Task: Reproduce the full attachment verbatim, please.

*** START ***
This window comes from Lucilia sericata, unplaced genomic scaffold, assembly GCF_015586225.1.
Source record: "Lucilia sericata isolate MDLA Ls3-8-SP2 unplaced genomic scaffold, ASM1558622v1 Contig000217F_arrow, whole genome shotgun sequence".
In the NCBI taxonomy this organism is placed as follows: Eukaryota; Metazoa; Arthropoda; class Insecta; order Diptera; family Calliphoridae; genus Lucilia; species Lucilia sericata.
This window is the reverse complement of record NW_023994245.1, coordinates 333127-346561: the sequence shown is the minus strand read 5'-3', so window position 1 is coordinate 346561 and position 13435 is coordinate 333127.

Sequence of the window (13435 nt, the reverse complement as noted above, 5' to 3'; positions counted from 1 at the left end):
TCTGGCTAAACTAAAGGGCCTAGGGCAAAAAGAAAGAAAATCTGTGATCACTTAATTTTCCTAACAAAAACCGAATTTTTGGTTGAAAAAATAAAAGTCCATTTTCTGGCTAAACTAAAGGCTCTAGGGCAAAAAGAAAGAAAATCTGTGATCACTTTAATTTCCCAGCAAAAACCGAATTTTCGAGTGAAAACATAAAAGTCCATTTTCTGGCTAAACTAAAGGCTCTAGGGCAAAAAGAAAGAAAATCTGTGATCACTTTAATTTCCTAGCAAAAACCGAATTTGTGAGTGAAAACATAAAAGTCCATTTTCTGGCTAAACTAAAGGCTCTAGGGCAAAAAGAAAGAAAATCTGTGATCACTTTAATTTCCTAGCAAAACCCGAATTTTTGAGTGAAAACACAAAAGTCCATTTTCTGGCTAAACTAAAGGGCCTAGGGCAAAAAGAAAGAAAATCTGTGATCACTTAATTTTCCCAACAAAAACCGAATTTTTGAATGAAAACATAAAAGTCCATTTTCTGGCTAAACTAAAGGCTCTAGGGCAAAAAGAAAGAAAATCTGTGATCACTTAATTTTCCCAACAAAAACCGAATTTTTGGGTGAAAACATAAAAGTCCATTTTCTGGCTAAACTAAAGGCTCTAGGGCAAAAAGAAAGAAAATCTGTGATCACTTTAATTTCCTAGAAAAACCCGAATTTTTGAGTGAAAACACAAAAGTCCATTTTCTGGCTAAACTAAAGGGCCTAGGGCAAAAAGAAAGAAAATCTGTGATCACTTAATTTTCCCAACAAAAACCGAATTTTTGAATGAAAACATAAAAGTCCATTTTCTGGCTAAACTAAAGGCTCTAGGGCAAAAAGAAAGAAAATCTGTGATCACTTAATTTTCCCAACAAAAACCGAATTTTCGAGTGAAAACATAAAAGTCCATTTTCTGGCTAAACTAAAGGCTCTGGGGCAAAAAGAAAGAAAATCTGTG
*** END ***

This window comes from Lucilia sericata, unplaced genomic scaffold, assembly GCF_015586225.1.
Source record: "Lucilia sericata isolate MDLA Ls3-8-SP2 unplaced genomic scaffold, ASM1558622v1 Contig000217F_arrow, whole genome shotgun sequence".
In the NCBI taxonomy this organism is placed as follows: Eukaryota; Metazoa; Arthropoda; class Insecta; order Diptera; family Calliphoridae; genus Lucilia; species Lucilia sericata.
This window is the reverse complement of record NW_023994245.1, coordinates 333127-346561: the sequence shown is the minus strand read 5'-3', so window position 1 is coordinate 346561 and position 13435 is coordinate 333127.

Sequence of the window (13435 nt, the reverse complement as noted above, 5' to 3'; positions counted from 1 at the left end):
TCTGGCTAAACTAAAGGGCCTAGGGCAAAAAGAAAGAAAATCTGTGATCACTTAATTTTCCTAACAAAAACCGAATTTTTGGTTGAAAAAATAAAAGTCCATTTTCTGGCTAAACTAAAGGCTCTAGGGCAAAAAGAAAGAAAATCTGTGATCACTTTAATTTCCCAGCAAAAACCGAATTTTCGAGTGAAAACATAAAAGTCCATTTTCTGGCTAAACTAAAGGCTCTAGGGCAAAAAGAAAGAAAATCTGTGATCACTTTAATTTCCTAGCAAAAACCGAATTTGTGAGTGAAAACATAAAAGTCCATTTTCTGGCTAAACTAAAGGCTCTAGGGCAAAAAGAAAGAAAATCTGTGATCACTTTAATTTCCTAGCAAAACCCGAATTTTTGAGTGAAAACACAAAAGTCCATTTTCTGGCTAAACTAAAGGGCCTAGGGCAAAAAGAAAGAAAATCTGTGATCACTTAATTTTCCCAACAAAAACCGAATTTTTGAATGAAAACATAAAAGTCCATTTTCTGGCTAAACTAAAGGCTCTAGGGCAAAAAGAAAGAAAATCTGTGATCACTTAATTTTCCCAACAAAAACCGAATTTTTGGGTGAAAACATAAAAGTCCATTTTCTGGCTAAACTAAAGGCTCTAGGGCAAAAAGAAAGAAAATCTGTGATCACTTTAATTTCCTAGAAAAACCCGAATTTTTGAGTGAAAACACAAAAGTCCATTTTCTGGCTAAACTAAAGGGCCTAGGGCAAAAAGAAAGAAAATCTGTGATCACTTAATTTTCCCAACAAAAACCGAATTTTTGAATGAAAACATAAAAGTCCATTTTCTGGCTAAACTAAAGGCTCTAGGGCAAAAAGAAAGAAAATCTGTGATCACTTAATTTTCCCAACAAAAACCGAATTTTCGAGTGAAAACATAAAAGTCCATTTTCTGGCTAAACTAAAGGCTCTGGGGCAAAAAGAAAGAAAATCTGTG